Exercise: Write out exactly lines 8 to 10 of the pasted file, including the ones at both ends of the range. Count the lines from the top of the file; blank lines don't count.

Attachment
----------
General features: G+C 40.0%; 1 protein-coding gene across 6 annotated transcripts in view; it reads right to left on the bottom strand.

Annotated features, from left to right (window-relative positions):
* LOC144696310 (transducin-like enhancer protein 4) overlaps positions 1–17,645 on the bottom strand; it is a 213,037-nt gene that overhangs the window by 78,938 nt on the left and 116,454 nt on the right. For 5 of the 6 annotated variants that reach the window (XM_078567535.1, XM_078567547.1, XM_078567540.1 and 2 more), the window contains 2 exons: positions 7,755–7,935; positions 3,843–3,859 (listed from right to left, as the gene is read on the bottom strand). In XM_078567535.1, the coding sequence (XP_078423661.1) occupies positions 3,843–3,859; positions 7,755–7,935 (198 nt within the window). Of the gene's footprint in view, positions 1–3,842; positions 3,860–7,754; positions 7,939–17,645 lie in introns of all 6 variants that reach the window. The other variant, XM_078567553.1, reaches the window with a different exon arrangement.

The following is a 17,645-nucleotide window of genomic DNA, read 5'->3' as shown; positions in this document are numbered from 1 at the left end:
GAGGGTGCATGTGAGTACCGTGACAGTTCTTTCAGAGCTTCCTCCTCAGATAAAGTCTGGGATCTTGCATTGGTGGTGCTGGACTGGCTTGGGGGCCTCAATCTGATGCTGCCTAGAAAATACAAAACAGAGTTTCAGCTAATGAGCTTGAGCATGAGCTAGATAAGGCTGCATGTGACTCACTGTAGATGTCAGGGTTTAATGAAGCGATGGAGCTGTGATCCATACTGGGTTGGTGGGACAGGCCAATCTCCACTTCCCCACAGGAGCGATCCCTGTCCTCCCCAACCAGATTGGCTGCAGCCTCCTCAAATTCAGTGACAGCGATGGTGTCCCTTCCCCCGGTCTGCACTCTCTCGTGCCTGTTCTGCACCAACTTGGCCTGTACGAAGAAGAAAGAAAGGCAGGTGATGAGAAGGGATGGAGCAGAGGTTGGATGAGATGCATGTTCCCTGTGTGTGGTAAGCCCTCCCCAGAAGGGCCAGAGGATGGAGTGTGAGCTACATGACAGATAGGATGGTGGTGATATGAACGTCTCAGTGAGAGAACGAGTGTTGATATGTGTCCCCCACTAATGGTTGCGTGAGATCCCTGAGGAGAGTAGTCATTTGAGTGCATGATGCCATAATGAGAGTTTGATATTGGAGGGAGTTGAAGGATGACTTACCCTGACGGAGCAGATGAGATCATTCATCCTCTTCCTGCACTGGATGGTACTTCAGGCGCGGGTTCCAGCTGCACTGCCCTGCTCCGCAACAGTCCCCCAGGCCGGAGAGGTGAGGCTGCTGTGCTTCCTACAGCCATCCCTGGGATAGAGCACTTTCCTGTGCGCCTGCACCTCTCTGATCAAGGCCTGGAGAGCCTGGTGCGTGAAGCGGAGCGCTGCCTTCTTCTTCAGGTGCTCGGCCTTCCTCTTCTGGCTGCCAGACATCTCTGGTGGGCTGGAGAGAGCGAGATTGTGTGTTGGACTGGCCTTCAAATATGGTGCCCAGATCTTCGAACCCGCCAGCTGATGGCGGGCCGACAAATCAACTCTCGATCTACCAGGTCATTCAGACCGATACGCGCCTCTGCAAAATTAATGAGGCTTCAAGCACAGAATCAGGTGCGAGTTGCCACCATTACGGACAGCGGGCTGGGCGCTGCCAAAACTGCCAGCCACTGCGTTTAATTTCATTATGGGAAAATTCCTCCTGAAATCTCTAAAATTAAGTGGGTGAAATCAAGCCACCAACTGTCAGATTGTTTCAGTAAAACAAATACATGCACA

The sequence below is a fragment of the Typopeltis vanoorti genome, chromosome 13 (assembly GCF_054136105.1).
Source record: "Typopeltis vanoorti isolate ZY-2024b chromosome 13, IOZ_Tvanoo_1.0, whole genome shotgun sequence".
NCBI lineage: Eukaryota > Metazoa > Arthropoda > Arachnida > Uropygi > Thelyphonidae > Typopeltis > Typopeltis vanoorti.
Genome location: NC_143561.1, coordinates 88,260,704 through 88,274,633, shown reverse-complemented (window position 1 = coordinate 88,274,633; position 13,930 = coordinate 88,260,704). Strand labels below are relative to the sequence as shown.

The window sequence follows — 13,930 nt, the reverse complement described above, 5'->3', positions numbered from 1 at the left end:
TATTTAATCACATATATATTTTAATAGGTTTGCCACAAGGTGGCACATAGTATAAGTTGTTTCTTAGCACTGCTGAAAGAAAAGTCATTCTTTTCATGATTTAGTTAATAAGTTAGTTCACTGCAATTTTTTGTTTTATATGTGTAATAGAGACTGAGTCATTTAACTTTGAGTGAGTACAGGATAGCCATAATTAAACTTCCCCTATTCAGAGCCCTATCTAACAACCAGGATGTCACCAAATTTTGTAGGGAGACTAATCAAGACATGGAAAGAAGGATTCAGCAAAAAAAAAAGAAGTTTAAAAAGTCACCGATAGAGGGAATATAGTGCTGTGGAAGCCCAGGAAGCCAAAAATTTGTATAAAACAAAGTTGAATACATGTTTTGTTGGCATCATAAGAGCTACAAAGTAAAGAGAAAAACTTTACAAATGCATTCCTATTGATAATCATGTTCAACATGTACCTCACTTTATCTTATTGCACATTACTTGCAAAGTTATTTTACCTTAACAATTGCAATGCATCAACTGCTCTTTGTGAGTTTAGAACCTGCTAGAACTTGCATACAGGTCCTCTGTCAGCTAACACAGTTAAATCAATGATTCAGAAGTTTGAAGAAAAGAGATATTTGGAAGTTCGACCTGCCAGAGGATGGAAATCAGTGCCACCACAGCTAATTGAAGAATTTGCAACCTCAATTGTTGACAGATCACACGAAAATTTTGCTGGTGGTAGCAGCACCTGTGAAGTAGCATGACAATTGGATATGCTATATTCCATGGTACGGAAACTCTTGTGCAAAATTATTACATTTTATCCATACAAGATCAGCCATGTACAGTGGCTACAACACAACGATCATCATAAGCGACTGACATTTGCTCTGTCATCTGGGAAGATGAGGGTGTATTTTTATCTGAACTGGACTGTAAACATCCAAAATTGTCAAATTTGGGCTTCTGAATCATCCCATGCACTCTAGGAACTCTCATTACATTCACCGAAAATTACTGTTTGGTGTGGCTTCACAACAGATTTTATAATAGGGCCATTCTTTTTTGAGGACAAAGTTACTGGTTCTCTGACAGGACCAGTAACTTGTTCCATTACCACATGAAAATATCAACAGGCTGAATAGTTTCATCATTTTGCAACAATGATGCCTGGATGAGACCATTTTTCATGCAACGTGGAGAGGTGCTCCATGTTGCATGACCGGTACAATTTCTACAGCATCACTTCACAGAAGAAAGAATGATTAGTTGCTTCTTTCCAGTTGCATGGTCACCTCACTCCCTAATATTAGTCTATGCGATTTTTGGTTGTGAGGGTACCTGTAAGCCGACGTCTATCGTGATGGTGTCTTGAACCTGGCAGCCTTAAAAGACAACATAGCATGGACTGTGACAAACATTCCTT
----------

NCBI lineage: Eukaryota > Metazoa > Arthropoda > Arachnida > Uropygi > Thelyphonidae > Typopeltis > Typopeltis vanoorti.
Genome location: NC_143561.1, coordinates 88,260,704 through 88,274,633, shown reverse-complemented (window position 1 = coordinate 88,274,633; position 13,930 = coordinate 88,260,704). Strand labels below are relative to the sequence as shown.

The window sequence follows — 13,930 nt, the reverse complement described above, 5'->3', positions numbered from 1 at the left end: